Follow Techotopia on Twitter

On-line Guides
All Guides
eBook Store
iOS / Android
Linux for Beginners
Office Productivity
Linux Installation
Linux Security
Linux Utilities
Linux Virtualization
Linux Kernel
System/Network Admin
Programming
Scripting Languages
Development Tools
Web Development
GUI Toolkits/Desktop
Databases
Mail Systems
openSolaris
Eclipse Documentation
Techotopia.com
Virtuatopia.com

How To Guides
Virtualization
General System Admin
Linux Security
Linux Filesystems
Web Servers
Graphics & Desktop
PC Hardware
Windows
Problem Solutions
Privacy Policy

  




 

 

Thinking in C++
Prev Contents / Index Next

static array initialization

Chapter 8 introduced the static const variable that allows you to define a constant value inside a class body. It’s also possible to create arrays of static objects, both const and non-const. The syntax is reasonably consistent:

//: C10:StaticArray.cpp
// Initializing static arrays in classes
class Values {
  // static consts are initialized in-place:
  static const int scSize = 100;
  static const long scLong = 100;
  // Automatic counting works with static arrays.
  // Arrays, Non-integral and non-const statics 
  // must be initialized externally:
  static const int scInts[];
  static const long scLongs[];
  static const float scTable[];
  static const char scLetters[];
  static int size;
  static const float scFloat;
  static float table[];
  static char letters[];
};

int Values::size = 100;
const float Values::scFloat = 1.1;

const int Values::scInts[] = {
  99, 47, 33, 11, 7
};

const long Values::scLongs[] = {
  99, 47, 33, 11, 7
};

const float Values::scTable[] = {
  1.1, 2.2, 3.3, 4.4
};

const char Values::scLetters[] = {
  'a', 'b', 'c', 'd', 'e',
  'f', 'g', 'h', 'i', 'j'
};

float Values::table[4] = {
  1.1, 2.2, 3.3, 4.4
};

char Values::letters[10] = {
  'a', 'b', 'c', 'd', 'e',
  'f', 'g', 'h', 'i', 'j'
};

int main() { Values v; } ///:~

With static consts of integral types you can provide the definitions inside the class, but for everything else (including arrays of integral types, even if they are static const) you must provide a single external definition for the member. These definitions have internal linkage, so they can be placed in header files. The syntax for initializing static arrays is the same as for any aggregate, including automatic counting.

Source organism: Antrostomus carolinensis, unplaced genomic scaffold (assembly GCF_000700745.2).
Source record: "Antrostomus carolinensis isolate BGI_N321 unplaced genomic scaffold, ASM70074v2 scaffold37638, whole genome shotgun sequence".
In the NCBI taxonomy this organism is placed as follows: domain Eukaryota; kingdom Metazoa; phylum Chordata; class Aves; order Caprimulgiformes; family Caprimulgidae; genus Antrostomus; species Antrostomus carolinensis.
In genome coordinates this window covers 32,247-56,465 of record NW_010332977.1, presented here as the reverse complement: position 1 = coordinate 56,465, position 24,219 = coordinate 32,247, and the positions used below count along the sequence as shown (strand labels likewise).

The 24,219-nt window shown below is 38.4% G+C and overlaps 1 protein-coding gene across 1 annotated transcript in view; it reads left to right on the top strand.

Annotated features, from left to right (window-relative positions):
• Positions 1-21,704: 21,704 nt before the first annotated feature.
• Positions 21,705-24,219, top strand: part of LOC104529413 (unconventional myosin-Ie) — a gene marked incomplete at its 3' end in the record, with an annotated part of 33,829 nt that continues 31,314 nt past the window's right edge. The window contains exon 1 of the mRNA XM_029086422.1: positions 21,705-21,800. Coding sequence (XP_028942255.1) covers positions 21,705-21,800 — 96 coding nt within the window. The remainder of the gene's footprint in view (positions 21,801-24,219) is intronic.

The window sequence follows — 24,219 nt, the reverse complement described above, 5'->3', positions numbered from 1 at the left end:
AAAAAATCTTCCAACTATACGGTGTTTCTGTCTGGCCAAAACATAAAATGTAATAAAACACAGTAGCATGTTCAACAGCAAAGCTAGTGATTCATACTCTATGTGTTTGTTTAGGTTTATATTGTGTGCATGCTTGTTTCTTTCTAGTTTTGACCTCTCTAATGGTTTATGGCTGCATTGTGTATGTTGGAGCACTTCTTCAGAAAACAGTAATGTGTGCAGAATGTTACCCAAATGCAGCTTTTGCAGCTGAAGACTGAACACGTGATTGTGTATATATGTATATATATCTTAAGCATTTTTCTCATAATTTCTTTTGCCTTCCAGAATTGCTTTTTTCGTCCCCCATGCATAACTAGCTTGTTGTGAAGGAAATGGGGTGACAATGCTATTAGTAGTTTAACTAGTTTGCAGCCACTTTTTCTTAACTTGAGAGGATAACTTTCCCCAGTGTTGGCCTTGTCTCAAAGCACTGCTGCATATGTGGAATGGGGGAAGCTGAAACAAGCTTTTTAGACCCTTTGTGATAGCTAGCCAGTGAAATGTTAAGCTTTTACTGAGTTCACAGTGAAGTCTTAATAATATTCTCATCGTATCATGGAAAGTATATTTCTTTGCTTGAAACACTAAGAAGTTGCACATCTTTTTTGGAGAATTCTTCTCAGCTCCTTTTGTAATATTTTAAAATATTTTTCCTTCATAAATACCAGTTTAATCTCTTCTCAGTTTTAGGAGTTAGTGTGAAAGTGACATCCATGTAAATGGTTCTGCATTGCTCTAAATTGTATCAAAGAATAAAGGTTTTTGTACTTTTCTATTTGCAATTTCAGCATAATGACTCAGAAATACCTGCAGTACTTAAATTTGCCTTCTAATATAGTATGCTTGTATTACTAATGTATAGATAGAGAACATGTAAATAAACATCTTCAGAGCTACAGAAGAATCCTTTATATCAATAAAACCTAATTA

You can also create static const objects of class types and arrays of such objects. However, you cannot initialize them using the “inline syntax” allowed for static consts of integral built-in types:

//: C10:StaticObjectArrays.cpp
// Static arrays of class objects
class X {
  int i;
public:
  X(int ii) : i(ii) {}
};

class Stat {
  // This doesn't work, although 
  // you might want it to:
//!  static const X x(100);
  // Both const and non-const static class 
  // objects must be initialized externally:
  static X x2;
  static X xTable2[];
  static const X x3;
  static const X xTable3[];
};

X Stat::x2(100);

X Stat::xTable2[] = {
  X(1), X(2), X(3), X(4)
};

const X Stat::x3(100);

const X Stat::xTable3[] = {
  X(1), X(2), X(3), X(4)
};

int main() { Stat v; } ///:~

The initialization of both const and non-const static arrays of class objects must be performed the same way, following the typical static definition syntax.

Thinking in C++
Prev Contents / Index Next

 
 
   Reproduced courtesy of Bruce Eckel, MindView, Inc. Design by Interspire